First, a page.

Le Monde have written an article yesterday on the shadow chancellor, and it’s getting lots of cover on Twitter. Which is great if your French is good. If it’s not, you’ll be a bit stumped. So below I’m putting my translation of this article.
There is nothing to be done! George Osborne has failed to demonstrate he has the makings of a Chancellor despite several years in David Cameron’s shadow cabinet. His youthful looks and alleged inexperience dog this 38 year old aristocrat.
As the British elections get closer – they will be held before June 3 – the likely number two of a Conservative government looks increasingly like the weakest link in team Cameron. And his potential handling of the economy, the core concern of the British, is undoubtedly a reason for the closing gap in polls between the Tory leader and Labour prime minister, Gordon Brown.
Mr Osborne’s orthodox ideology for handling of public finance issues raise concern, as it seems dogmatic. Never mind that the recovery is more fragile than expected. Never mind that the country very narrowly emerged from recession, when experts expected a sharper rebound. Or that the International Monetary Fund has called for governments not to damage the faltering growth with budget saving measures or tax increases, thus endorsing Labour policy. We must now, insists Osborne, slash the deficit (12.6% of gross domestic product for fiscal year 2009-2010) to alleviate the debt for future generations.
As for Mr Cameron, he has trouble adapting his program to an economic situation that he hadn’t anticipated. “We can’t go on like this. I’ll cut the deficit. Not the NHS” said one of his campaign slogans, without the Conservative candidate being able to explain how he will improve the state finances while improving its policies. He is caught between two incompatible promises in the short term. To tackle an exponential level of debts (it should represent 80% of GDP by 2014), which is Osborne’s priority, whilst not going back to Thatcher’s policies which destroyed public services in Britain.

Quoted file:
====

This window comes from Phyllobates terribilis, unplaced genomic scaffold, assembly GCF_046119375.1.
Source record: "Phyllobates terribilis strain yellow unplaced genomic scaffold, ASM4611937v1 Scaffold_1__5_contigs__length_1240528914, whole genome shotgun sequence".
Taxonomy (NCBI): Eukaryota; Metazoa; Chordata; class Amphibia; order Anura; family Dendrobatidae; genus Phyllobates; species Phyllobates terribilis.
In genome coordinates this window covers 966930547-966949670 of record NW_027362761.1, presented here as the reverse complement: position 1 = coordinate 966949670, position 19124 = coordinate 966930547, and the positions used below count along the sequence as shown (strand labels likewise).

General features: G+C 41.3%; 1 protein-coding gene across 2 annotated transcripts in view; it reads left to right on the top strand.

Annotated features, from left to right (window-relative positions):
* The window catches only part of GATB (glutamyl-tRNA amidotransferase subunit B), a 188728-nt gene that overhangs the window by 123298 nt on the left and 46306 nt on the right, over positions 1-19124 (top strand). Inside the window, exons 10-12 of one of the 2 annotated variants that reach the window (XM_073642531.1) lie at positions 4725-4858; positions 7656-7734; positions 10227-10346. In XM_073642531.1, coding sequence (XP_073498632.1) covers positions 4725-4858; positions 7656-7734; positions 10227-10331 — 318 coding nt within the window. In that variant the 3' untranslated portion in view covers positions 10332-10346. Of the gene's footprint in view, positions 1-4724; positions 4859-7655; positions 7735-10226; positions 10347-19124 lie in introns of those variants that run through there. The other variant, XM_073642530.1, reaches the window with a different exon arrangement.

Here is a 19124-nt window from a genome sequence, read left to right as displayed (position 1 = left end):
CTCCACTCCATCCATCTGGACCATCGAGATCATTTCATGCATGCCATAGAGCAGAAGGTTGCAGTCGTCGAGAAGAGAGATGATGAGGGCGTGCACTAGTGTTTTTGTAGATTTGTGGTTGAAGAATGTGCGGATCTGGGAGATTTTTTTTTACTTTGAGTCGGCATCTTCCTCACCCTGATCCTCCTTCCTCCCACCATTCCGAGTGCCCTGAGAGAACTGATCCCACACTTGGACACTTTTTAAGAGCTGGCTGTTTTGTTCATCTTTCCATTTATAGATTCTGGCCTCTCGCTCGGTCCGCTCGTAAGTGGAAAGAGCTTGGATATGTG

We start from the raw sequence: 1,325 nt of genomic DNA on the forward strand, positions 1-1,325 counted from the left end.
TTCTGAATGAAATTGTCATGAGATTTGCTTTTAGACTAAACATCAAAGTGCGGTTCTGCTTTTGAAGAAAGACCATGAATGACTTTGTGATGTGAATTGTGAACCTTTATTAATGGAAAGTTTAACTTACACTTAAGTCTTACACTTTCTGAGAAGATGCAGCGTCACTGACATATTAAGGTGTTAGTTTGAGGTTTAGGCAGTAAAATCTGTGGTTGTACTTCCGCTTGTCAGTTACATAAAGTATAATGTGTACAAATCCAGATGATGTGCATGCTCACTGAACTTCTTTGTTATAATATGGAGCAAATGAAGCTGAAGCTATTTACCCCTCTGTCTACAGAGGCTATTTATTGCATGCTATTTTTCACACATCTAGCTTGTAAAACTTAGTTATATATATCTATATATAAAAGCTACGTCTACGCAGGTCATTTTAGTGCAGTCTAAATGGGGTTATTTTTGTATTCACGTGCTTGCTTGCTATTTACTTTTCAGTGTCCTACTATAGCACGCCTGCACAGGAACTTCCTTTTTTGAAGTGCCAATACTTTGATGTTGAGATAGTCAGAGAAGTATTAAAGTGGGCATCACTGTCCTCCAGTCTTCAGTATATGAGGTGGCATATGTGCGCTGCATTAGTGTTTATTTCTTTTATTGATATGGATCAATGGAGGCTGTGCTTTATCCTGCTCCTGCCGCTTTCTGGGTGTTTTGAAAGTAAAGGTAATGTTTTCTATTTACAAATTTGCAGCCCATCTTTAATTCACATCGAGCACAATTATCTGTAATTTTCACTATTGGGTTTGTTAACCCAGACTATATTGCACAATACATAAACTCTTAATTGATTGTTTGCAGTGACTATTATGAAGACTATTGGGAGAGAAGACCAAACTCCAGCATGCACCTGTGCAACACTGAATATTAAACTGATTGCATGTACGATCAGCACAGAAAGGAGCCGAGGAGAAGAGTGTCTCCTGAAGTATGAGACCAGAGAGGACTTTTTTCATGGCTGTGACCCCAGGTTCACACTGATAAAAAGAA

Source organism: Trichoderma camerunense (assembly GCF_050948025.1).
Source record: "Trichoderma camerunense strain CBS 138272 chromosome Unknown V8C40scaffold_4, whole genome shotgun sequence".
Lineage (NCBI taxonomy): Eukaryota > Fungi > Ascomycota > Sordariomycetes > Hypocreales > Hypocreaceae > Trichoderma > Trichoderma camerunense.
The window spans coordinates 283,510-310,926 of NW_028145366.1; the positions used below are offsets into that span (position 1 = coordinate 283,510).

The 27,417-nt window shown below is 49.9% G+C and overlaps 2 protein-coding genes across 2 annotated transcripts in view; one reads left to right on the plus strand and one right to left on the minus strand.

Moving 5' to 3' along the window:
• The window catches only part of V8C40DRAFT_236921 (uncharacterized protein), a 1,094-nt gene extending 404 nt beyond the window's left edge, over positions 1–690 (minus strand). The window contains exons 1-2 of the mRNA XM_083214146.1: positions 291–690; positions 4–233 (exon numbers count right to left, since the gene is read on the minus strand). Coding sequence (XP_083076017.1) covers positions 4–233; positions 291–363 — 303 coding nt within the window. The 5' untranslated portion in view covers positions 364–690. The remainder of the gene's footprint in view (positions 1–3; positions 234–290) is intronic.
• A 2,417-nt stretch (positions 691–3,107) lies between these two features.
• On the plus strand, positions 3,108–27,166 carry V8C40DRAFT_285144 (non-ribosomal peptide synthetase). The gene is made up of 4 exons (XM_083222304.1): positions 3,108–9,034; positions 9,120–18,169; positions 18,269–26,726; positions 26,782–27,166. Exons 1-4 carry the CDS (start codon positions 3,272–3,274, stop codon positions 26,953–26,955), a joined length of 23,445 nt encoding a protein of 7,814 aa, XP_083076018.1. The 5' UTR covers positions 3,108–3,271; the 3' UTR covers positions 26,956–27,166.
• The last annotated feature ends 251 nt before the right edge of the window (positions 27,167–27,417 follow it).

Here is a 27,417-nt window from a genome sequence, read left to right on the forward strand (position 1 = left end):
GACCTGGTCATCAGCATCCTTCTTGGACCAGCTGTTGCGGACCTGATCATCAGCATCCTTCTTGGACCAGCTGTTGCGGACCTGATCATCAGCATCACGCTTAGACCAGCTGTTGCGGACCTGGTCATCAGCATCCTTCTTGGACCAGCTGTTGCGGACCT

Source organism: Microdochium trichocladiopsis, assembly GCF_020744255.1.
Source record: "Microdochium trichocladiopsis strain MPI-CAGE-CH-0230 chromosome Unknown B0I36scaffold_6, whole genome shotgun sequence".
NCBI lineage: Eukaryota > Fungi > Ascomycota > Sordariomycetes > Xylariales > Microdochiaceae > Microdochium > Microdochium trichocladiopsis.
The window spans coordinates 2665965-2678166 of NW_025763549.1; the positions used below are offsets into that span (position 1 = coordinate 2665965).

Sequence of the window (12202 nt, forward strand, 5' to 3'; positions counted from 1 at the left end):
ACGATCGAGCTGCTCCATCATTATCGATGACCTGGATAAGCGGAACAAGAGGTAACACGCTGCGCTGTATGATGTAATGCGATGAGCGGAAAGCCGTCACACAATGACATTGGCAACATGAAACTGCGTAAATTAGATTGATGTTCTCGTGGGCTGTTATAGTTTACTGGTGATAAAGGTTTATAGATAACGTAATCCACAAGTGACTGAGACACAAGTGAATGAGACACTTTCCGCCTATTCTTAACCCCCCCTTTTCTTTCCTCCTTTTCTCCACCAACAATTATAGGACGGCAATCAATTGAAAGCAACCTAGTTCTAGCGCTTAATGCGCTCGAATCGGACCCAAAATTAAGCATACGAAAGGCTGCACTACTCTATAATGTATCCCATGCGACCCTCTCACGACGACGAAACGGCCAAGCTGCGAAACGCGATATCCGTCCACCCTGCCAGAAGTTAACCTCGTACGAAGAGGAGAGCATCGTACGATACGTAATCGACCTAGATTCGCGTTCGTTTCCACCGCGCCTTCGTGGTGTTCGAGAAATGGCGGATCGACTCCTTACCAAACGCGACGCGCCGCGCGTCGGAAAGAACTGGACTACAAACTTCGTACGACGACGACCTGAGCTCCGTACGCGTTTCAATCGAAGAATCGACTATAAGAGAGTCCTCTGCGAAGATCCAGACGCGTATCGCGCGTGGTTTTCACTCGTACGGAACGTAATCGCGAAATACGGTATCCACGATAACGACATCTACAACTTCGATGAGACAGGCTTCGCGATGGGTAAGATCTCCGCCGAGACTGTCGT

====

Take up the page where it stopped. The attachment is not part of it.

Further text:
Pending clarification of his position, the Tory leader wants to convince that he knows what he is doing, and that his economic team is up to the task. He never misses an opportunity to boast about his future chancellor, who accompanied him in his takeover of the party in 2005 and with whom he created the outline of this “compassionate conservatism”.
At the same time, he asked Ken Clarke to be more visible [by returning to cabinet as Minister for Business and Trade]. John Major’s former chancellor, who held the purse strings between 1993 and 1997, the last time the country emerged from a recession, can’t be accused of inexperience. Cameron hopes that the presence alongside Osborne of this man will hopefully reassure his fellow citizens, and will be, for the City, a sign of seriousness.
Indeed, the financial community in London, proponents of budget cuts, are unable to take Osborne seriously either. Cameron’s indecision is partly to blame, but is not solely responsible. Osborne, said to have been born with a silver spoon in his mouth, is accused of a poor understanding of business, unlike his Conservative predecessors who came from Banking (Nigel Lawson, John Major, Norman Lamont) or Law (Geoffrey Howe). It is thought that in case of a victory, the new chancellor will not enjoy the support from key members in the Treasury, which will be weakened by the departure of several respected civil servants.
And then there’s [Osborne’s] stonewalling, his shallow analysis, his purely political approach to any policy issues. His “intellectual lightweight” status, added to his lack of courtesy and punctuality, is measured in terms of all these small – and not so small – errors that pepper his speeches. Thus, at the Conservative Party conference in October 2009, he overstated by 3 billion pounds the savings that the state would make with an increase in the age of retirement. Not long ago, he also said that the current Labour Parliament was the only one in recent history to have seen GDP per capita decline. This was a mistake, as this was also the case between 1979 and 1983, as highlighted by the Financial Times.
According to his detractors, Mr. Osborne, who studied history at Oxford, is also guilty of not fully understanding the mechanisms of finance. His support for a Bonus Tax and Obama’s plan to separate retail and investment banking left people bemused. His apparent Euroscepticism is a worry when relations between the main European financial institutions and the European Commission are strained, especially over proposals on hedge funds or insurance. And when Mr Osborne suggested the transfer of regulatory functions of the market from the competent Financial Services Authority, to a Bank of England poorly equipped for this, the chorus becomes more mocking: “How naïve the future chancellor is.”